The Bruins’ first line is unlikely to change after a fantastic postseason. Center David Krejci led all NHL players with 12 playoff goals and 23 points. Right winger Nathan Horton added eight goals and 17 points despite missing the final four games of the Stanley Cup with a concussion, and left winger Milan Lucic chipped in five and 12. All this came after the trio scored a combined 69 goals and 177 points in the regular season.
This line mixes fire power with a fiery attitude. Krejci provides a strong anchor, able to both pass (he led the line with 49 assists) and shoot. Horton, meanwhile, might be the best pure shooter on the team. He can attack the goal from many angles and distances, and teams have to keep a lock on him the moment he gets into those circles.
Lucic is both a shooter and a spark plug, and as an unabashed brawler, he’s become quite popular among Bruins fans. He’ll mix it up with anyone, and his size and speed make him hard to out-muscle on the ice. His agility has led to so many exciting step-around moves, and his shot-strength is such that one risks missing the play entirely by blinking whenever he shoots.
(written, shot, edited and narrated for Somerville and Sudbury Patch)
Lincoln-Sudbury Regional High School junior running back Brian Carroll rushed for 142 yards and a touchdown and added two defensive touchdowns Friday night to help the Warriors beat the Somerville Highlanders, 27-13, in a rainy Highlander home opener at Dilboy Stadium. Fellow junior running back Christopher Giorgio also scored a rushing touchdown for the Warriors.
Lincoln-Sudbury set the tone on the first play of their first possession after their defense forced a Somerville punt. Carroll went in motion in the backfield behind the 35, took the handoff from quarterback Matthew Cahill, sprinted to his right and cut back up-field. Somerville almost tackled Carroll near midfield, but Carroll cut hard to his left, eluding the last of the Highlander secondary and sprinting all 65 yards to a touchdown and a 7-0 Warrior lead.
Only an interception by Highlander sophomore James Marin on the next Warrior drive kept the deficit to one possession, but the Highlander offense struggled to establish any sustained rhythm. Junior Troy Martini rarely gained more than 2 yards per carry on the ground, and the rain-slick ball hampered quarterback Phoenix Huertas and his throwing game.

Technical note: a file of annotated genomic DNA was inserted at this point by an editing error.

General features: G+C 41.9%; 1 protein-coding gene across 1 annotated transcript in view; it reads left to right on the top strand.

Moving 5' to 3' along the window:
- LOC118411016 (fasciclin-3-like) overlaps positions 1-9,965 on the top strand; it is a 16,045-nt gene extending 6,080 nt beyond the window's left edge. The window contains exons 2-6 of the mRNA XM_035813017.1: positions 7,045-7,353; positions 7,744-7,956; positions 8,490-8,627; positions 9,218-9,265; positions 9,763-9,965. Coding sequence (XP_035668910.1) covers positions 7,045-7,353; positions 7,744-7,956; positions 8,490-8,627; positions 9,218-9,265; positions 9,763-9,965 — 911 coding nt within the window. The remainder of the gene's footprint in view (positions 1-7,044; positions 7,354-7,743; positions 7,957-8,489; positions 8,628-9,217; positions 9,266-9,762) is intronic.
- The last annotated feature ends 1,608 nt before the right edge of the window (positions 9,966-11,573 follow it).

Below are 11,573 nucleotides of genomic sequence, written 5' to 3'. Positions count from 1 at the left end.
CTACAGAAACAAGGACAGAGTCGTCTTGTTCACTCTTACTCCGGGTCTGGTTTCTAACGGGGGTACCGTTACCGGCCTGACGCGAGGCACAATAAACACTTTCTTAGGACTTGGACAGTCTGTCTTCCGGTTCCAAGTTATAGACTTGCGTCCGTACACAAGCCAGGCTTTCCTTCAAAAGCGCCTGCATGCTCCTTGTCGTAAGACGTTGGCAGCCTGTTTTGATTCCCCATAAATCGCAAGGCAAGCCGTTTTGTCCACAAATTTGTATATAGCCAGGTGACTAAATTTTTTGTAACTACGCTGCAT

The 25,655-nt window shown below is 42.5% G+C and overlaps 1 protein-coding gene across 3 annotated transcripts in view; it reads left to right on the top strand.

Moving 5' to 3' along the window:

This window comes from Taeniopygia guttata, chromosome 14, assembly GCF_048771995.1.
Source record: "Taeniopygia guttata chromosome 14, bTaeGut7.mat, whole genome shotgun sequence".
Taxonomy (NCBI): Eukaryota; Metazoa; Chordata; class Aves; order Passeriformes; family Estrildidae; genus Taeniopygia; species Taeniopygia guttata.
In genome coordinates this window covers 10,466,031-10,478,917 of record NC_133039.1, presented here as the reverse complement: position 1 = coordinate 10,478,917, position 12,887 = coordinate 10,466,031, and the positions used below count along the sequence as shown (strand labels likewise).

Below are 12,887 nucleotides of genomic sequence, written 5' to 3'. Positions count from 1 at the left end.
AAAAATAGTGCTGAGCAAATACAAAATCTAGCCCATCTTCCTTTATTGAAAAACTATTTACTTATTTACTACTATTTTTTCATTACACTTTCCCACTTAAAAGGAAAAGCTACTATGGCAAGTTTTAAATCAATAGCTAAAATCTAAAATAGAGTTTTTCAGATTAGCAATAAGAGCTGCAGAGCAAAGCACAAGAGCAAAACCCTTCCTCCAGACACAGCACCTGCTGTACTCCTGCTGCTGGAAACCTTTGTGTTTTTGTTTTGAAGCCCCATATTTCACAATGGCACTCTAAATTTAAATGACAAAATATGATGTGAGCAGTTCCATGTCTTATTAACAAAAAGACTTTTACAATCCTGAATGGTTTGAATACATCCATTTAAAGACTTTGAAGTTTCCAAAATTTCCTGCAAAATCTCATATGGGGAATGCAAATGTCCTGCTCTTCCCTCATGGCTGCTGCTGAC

Following another punt, the Warriors went back to work on the ground. This time it was Giorgio carrying the load, first on a 24-yard rush along the near sideline to the Highlander 18, then on an 8-yard rush up the middle and into the end zone to go up 14-0.
I accompanied Starpulse.com writer Evan Crean to a Sept. 7 press screening of “Moneyball,” starring Brad Pitt and Jonah Hill. Moneyball: the Art of Winning an Unfair Game is one of my favorite sports books, and I was eager to see how a book that mixes the history of sabermetrics – baseball’s statistics-based evaluation method – with a year-in-the-life look at Oakland Athletics general manager Billy Beane and the 2002 season would translate on the screen.
The answer: not all that well.
Why is an Aaron Sorkin-helmed Film so Slow?
“Moneyball” moves incredibly slowly, crawling through dialogue scenes. That’s especially infuriating considering the script was written by Aaron Sorkin, writer of “SportsNight,” “The West Wing,” “Charlie Wilson’s War” and “The Social Network,” among others. Sorkin’s dialogue works best when it’s quick-paced and self-referential to the point of almost being cyclical:
For some reason, every dialogue scene in “Moneyball” begins and ends with extended periods of people staring at each other. They don’t talk. They don’t communicate non-verbally. They rarely emote in any way. They just look at each other. Cutting these moments would have taken 15 minutes off a 133-minute film.
(written and photographed for Somerville Patch)
Somerville High golf co-captains Kyle Higgins and Rob Anderson beat their Medford High counterparts atop the depth chart, but Medford won the other six pairings Wednesday afternoon at Indian Ridge Golf Club in Andover, winning the overall match by a total score of 52 ½ to 19 ½. Medford remains unbeaten this season, while Somerville has yet to win a match.
The match was composed of eight one-on-one pairings ranked by depth. Each pairing played nine holes, and the winner of each hole earned one point for his team. Ties resulted in a half-point for both golfers, and at the end of all eight pairings the team with the most points won.